Suisun Bay

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Suisun Bay
Suisunbay aerial.jpg
Aerial photo of the Suisun Bay, looking east at the Benicia-Martinez Bridges. Benicia is on the left, Martinez to the right.
Coordinates 38°04′N 122°04′W / 38.07°N 122.07°W / 38.07; -122.07 [1]
Latitude and Longitude:

38°04′N 122°04′W / 38.07°N 122.07°W / 38.07; -122.07 [1]
TypeBay
River sources Sacramento and San Joaquin River
Ocean/sea sources Pacific Ocean
Basin countries United States
Settlements Antioch and Oakley
San Pablo Bay with Suisun Bay at upper right.

Suisun Bay ( /səˈsn/ sə-SOON) is a shallow tidal estuary (a northeastern extension of the San Francisco Bay) in northern California. It lies at the confluence of the Sacramento River and San Joaquin River, forming the entrance to the Sacramento–San Joaquin River Delta, an inverted river delta. Suisun Marsh, the tidal marsh land to the north, is the largest marsh in California.[ citation needed] Grizzly Bay forms a northern extension of Suisun Bay. Suisun Bay is directly north of Contra Costa County.

The bay was named in 1811, after the Suisunes, a Native American tribe of the area. The word originates with the Patwin.

To the west, Suisun Bay is drained by the Carquinez Strait, which connects to San Pablo Bay, a northern extension of San Francisco Bay. In addition to the major bridges at the Carquinez Strait, it is spanned in its center by the Benicia-Martinez Bridge and at its eastern end by the California State Route 160 crossing ( Antioch Bridge) between Antioch and Oakley.

The Central Pacific Railroad built a train ferry that operated between Benicia and Port Costa, California from 1879 to 1930. The ferry boats Solano and Contra Costa were removed from service when the nearby Martinez railroad bridge was completed in 1930. From 1913 until 1954 the Sacramento Northern Railway, an electrified interurban line, crossed Suisun Bay with the Ramon, a distillate-powered train ferry.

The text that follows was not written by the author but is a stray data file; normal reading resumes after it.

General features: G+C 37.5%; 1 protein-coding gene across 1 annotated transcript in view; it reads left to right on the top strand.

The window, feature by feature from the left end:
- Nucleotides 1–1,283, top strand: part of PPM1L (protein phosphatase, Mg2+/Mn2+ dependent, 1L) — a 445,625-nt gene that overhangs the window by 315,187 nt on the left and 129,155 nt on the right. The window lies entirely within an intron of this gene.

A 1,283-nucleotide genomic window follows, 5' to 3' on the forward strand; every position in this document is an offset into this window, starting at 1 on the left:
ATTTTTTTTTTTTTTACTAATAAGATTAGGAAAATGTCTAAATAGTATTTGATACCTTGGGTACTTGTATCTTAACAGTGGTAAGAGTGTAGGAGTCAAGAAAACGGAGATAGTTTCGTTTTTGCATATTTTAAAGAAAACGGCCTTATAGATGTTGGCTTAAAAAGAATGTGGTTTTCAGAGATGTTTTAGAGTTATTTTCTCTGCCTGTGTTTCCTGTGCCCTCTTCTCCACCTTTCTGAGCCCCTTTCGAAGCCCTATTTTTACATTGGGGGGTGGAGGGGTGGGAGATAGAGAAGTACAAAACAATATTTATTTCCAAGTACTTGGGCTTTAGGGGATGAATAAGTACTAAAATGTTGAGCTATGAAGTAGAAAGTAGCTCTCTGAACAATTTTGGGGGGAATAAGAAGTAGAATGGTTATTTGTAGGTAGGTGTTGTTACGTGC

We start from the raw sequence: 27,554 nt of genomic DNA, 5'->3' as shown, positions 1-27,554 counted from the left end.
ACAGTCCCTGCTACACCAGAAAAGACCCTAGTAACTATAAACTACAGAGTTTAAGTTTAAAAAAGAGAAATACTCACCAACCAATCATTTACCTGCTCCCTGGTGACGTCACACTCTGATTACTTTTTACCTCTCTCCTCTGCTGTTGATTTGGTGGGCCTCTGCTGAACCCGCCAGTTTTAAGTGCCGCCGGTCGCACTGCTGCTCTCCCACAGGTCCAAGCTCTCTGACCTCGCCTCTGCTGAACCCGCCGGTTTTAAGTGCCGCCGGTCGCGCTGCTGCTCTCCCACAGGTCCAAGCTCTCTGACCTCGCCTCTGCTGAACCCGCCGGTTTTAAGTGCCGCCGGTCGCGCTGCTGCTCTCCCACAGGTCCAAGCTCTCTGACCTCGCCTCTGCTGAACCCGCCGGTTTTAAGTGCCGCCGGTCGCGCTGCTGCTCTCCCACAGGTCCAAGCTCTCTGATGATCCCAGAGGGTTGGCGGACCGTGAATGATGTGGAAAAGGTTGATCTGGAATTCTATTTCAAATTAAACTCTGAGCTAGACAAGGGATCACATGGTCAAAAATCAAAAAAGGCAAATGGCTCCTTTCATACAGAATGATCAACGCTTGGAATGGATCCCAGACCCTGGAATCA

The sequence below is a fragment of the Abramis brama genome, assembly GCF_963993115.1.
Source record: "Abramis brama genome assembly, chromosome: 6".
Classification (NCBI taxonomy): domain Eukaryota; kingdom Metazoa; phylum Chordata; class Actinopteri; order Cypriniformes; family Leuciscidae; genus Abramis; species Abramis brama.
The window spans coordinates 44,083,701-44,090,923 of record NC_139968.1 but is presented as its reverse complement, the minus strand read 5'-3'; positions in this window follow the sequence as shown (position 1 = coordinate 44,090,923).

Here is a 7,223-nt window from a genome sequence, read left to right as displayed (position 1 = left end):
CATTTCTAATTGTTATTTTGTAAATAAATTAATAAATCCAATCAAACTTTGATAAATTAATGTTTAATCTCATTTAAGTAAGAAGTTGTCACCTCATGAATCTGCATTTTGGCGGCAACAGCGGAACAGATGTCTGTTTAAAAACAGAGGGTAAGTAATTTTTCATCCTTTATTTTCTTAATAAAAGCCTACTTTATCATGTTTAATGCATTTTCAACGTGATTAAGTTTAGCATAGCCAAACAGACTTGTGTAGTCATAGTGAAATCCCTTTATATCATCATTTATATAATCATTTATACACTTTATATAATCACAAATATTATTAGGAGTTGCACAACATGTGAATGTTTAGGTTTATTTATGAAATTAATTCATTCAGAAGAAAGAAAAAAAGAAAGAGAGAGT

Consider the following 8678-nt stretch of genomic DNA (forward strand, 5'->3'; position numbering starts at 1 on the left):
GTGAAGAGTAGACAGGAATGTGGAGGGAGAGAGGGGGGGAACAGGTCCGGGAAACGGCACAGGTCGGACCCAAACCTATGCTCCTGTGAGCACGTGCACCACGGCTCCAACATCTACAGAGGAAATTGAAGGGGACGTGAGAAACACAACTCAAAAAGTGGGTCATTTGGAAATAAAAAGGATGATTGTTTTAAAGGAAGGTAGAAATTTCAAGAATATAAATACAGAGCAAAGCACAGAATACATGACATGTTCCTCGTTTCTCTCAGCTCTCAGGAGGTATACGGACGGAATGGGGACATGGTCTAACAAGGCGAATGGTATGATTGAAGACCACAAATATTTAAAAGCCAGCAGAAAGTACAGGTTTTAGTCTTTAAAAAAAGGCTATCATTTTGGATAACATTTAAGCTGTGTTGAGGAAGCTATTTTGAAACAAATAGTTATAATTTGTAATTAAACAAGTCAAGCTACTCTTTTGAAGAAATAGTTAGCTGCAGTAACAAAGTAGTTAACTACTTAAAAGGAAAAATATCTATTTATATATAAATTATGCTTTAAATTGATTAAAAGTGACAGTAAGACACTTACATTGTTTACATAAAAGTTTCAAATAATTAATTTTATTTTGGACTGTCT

On April 28, 2004, a petroleum pipeline operated by Kinder Morgan Energy Partners ruptured, initially reported as spilling 1,500 barrels (264m³) of diesel fuel in the marshes, but, this was later updated to about 2,950 barrels. Kinder Morgan pleaded guilty to operating a corroded pipeline (and cited for failing to notify authorities quickly after the spill was discovered) and paid three million dollars in penalties and restitution. [2] [3]

Suisun Bay Reserve Fleet

The bay is the anchorage of the Suisun Bay Reserve Fleet, also called the Mothball or Ghost Fleet [4], a collection of U.S. Navy and merchant reserve ships, which was created in the period following World War II. The USNS Glomar Explorer was anchored here after recovering parts of a sunken Soviet submarine in the mid-1970s (see Project Azorian). Many ships were removed and sold for scrap in the 1990s. In 2010, plans were announced to remove the mothball fleet in stages, with final removal by 2017.

See also

References

  1. ^ "Suisun Bay". Geographic Names Information System. United States Geological Survey.
  2. ^ "Assault on America: A Decade of Petroleum Company Disaster, Pollution, and Profit". NWF. 2010.
  3. ^ Mike Taugher (August 18, 2010). "Oil spill fine goes to restore Suisun Marsh wetlands". Times-Herald. Retrieved June 28, 2018.
  4. ^ "Rusty Navy: The Bay Area's 'Mothball Fleet' Enters a New Era". KQED Public Radio. 2017.

External links